Front Page Titles (by Subject) Hume and Contract Theory - Literature of Liberty, October/December 1979, vol. 2, No. 4
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Hume and Contract Theory - Leonard P. Liggio, Literature of Liberty, October/December 1979, vol. 2, No. 4 
Literature of Liberty: A Review of Contemporary Liberal Thought was published first by the Cato Institute (1978-1979) and later by the Institute for Humane Studies (1980-1982) under the editorial direction of Leonard P. Liggio.
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Hume and Contract Theory
“David Hume, Contractarian.” Philosophical Review 88 (April 1979): 3–38.
David Hume's theories of property, justice, and government are best understood by regarding them as species of contractarianism. Specifically, his views of property and justice (but not of moral virtue) were Hobbesian. Although often portrayed as an opponent of contractarianism, Hume opposed only the prevalent Whig doctrines of his time. His views were in fact based on a form of hypothetical contractarianism leading to conservative conclusions.
Justice, in Hume's account, is a system of rules concerned with rights to physical objects, or property. Why should the obligations of justice be observed? One answer, sometimes used in interpreting Hume, is that to do so increases the total utility of society. This utilitarian answer, however, does not explain why an individual should support rules which may not be to his interest. Hume's position avoids this difficulty by claiming that it is in everyone's interest that rules of justice be instituted.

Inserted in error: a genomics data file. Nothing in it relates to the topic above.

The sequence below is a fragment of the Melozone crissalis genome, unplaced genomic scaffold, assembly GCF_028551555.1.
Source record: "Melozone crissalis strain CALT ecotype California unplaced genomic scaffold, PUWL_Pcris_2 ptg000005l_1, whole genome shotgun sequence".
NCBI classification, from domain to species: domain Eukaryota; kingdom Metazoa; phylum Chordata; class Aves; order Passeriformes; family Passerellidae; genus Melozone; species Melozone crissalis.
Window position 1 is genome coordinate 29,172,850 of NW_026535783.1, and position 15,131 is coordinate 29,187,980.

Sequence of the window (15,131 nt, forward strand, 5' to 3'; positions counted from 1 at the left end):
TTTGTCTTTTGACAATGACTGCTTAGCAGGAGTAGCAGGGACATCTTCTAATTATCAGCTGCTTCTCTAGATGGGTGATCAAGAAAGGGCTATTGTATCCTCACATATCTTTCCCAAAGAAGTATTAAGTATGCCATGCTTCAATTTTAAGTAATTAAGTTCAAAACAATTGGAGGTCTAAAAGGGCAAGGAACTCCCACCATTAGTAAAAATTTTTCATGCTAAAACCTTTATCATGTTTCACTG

The question of which rules should be adopted is of lesser importance. It is much more important that some set of rules be established than that any particular set be accepted. Thus, the rules adopted should be the set most people in a particular society are likely to agree on. In most cases, this means that the existing rules of society should be accepted, since everyone knows them and expects them to be followed.
It may, however, be to someone's advantage to have everyone else obey the rules of justice while he himself does not. To avoid this, one can consider following the rules of justice as a moral obligation. That is, since for everyone to follow the rules is to each person's interest, the sense of sympathy will induce a feeling of obligation which inhibits the purely selfish reasoning prescribed above.
If everyone followed his self-interest, as supplemented by moral obligation, government would be unnecessary. Passion, however, often blinds people to what is necessary to their interests. A mechanism of enforcement is therefore necessary, although the tendency of government to expand its sphere of authority makes it dangerous. Like the rules of justice, it is more important to have a government than to have one of a particular form. Since people are used to the existing government, revolutionary change should be avoided. Prescriptive right, not democractic consent, provides the proper foundation for government. Accordingly, Hume was sympathetic to the royalist position in the English Civil War.